Osteoporosis is a disease characterised by brittle bones, resulting in an increase in fracture risk. In the UK, 1 in 2 women and 1 in 5 men over the age of 50 suffer from osteoporotic fractures (National Osteoporosis Society, 2016) and this high prevalence causes a substantial cost to the National Health Service, writes Dr Jacky Forsyth – who works in the centre for Sport, Health and Exercise Research at Staffordshire University.
Osteoporosis is not limited to old age – deterioration in bone health can start at a young age due to inappropriate lifestyle choices – however, osteoporosis is generally not diagnosed until later in life. For this reason, osteoporosis has been described as a ‘silent disease’, in that an individual will not realise that they have it until they suffer from their first osteoporotic fracture, by which time, it is often too late to repair the damage already done.
Preventing the occurrence of osteoporosis, through changes in exercise and diet, is key to ensuing that this disease does not progress in our burgeoning ageing population. The role of the fitness professional in promoting positive lifestyle changes to improve people’s bone health is important in this prevention. The purpose of this article is to provide background information on bone remodelling and osteoporosis, and to suggest some novel, research-informed ideas that can be used to promote good bone health.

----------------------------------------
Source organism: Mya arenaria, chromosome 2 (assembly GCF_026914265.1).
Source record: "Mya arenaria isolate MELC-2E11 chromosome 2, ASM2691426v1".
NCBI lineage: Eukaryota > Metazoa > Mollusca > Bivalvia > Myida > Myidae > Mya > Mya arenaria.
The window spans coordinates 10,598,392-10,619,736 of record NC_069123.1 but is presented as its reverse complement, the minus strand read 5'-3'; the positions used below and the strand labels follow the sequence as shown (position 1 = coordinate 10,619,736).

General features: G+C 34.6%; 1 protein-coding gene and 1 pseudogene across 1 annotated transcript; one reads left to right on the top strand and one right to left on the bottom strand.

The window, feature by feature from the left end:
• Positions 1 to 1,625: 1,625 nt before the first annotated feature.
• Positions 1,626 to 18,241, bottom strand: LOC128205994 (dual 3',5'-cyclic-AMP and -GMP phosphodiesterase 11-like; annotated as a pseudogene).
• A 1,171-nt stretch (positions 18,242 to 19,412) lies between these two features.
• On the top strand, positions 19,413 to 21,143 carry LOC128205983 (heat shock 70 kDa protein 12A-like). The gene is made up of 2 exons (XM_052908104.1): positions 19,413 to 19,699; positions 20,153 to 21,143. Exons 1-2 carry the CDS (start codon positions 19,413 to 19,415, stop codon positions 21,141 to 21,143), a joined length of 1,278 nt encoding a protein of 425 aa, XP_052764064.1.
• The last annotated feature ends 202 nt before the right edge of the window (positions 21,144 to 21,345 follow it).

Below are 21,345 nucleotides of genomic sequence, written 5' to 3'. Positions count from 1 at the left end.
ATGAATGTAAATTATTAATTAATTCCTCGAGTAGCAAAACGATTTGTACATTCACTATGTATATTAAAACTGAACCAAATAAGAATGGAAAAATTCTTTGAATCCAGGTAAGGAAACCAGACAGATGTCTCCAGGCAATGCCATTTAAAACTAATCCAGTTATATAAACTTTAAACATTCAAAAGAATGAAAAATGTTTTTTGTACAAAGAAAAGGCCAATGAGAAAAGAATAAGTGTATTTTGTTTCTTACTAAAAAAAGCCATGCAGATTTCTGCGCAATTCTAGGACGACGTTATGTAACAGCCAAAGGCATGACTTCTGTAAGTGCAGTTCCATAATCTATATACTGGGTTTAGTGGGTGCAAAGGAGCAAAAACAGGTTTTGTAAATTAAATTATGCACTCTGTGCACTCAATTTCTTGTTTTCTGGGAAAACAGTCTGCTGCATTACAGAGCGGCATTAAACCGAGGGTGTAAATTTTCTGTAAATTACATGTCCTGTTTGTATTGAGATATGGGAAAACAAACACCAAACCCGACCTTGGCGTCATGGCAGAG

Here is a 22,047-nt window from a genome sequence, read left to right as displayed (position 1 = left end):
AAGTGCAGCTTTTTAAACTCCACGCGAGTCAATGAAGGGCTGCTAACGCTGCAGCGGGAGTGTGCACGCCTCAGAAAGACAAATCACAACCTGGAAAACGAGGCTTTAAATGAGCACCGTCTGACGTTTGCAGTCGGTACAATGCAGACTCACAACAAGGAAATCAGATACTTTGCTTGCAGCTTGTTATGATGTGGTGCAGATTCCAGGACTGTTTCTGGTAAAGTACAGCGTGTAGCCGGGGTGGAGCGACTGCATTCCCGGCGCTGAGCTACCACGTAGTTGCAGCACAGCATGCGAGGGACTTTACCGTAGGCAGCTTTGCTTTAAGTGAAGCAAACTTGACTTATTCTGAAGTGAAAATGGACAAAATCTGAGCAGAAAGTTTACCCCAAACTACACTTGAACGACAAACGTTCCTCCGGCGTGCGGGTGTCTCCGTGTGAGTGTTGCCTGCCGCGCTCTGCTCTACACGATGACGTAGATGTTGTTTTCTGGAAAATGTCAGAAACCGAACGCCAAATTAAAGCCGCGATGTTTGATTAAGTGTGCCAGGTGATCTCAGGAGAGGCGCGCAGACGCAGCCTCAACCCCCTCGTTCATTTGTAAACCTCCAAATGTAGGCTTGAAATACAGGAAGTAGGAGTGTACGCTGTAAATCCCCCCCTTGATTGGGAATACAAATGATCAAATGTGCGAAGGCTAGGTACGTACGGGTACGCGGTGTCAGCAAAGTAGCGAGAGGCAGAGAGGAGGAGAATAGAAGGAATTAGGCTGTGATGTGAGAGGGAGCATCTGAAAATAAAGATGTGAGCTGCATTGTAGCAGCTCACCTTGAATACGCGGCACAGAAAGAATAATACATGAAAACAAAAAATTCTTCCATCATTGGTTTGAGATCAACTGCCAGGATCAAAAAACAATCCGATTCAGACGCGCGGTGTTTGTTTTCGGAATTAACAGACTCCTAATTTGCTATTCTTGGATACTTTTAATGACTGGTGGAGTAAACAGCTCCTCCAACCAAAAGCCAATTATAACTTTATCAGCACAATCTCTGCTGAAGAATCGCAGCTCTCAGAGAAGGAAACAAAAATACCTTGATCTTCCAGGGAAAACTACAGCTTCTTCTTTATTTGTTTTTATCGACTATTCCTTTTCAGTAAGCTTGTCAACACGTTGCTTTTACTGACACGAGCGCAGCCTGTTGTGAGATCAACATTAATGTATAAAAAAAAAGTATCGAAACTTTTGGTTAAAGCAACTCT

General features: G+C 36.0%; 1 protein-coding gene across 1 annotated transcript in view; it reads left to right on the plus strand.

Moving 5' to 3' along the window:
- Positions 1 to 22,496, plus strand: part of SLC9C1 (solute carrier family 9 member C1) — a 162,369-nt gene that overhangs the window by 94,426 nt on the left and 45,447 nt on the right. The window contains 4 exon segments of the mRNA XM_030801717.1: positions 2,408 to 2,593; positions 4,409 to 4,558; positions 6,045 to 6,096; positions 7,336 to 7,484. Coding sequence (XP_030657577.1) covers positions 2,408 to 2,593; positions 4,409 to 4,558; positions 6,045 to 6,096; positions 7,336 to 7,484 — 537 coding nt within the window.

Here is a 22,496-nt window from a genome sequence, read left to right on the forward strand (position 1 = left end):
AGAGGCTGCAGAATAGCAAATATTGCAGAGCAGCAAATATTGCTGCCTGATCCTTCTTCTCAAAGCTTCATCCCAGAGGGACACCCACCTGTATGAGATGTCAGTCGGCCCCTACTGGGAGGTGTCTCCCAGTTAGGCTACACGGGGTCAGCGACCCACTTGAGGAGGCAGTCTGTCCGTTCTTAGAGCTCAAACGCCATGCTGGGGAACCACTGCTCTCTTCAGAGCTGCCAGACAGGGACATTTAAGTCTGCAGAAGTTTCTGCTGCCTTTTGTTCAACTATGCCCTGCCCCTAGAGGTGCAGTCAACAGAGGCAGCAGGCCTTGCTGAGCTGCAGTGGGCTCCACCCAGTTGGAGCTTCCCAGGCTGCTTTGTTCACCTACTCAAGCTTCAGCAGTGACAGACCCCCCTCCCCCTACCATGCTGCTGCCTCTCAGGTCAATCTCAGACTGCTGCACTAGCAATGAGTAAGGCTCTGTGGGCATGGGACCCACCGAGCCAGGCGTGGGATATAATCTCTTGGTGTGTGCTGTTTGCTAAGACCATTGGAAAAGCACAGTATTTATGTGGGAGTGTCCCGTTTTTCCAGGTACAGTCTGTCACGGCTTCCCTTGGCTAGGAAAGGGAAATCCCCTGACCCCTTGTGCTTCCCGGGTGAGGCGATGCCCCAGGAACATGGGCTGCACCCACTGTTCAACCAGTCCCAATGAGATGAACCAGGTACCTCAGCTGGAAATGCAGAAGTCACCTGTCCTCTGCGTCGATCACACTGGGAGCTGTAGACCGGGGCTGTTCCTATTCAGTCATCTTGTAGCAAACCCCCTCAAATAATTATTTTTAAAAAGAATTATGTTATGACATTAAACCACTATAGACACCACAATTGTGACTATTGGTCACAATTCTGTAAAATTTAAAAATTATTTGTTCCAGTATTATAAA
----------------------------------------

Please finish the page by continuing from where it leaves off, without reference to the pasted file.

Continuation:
An individual is said to have osteoporosis if they have a T score, as measured using DXA (which stands for Dual-Energy X-Ray Absorptiometry) below -2.5, which means that their bone mineral density is 2.5 standard deviations below that of a healthy, young adult (World Health Organisation, 1994). A Fracture Risk Assessment Tool (FRAX®) has also been developed, which uses risk factors such as sex, age, family history of osteoporosis, and smoking status, to ascertain the likelihood of sustaining a fracture over a given period of time. Worldwide, an osteoporotic fracture is estimated to occur every three seconds (Jonell & Kanis, 2006), and as a result, wellbeing and quality of life can deteriorate (Forsyth & Babatunde, 2015). Determining risk of fracture by understanding the risk factors is the first step in preventing osteoporosis.
Bone is in a constant state of remodelling, whereby osteoclasts – which are the bone-absorbing cells – break down the bone leaving spaces, termed resorption pits. Osteoblasts – which are the bone-building cells – migrate towards these pits, secreting collagen and various proteins, to rebuild and re-mineralise the bone. This process is constantly happening in all parts of the bone, but at different stages, and takes approximately three months to complete (Forsyth & Davey, 2008).
Bone remodelling is determined by several factors, including the amount of calcium available in the blood, and the availability of hormones, such as oestrogen, growth hormone and testosterone. For instance, when blood calcium levels are low, bone is resorbed (breaks down), so that calcium stored within the bone is made available in the bloodstream. Conversely, when blood calcium levels are optimal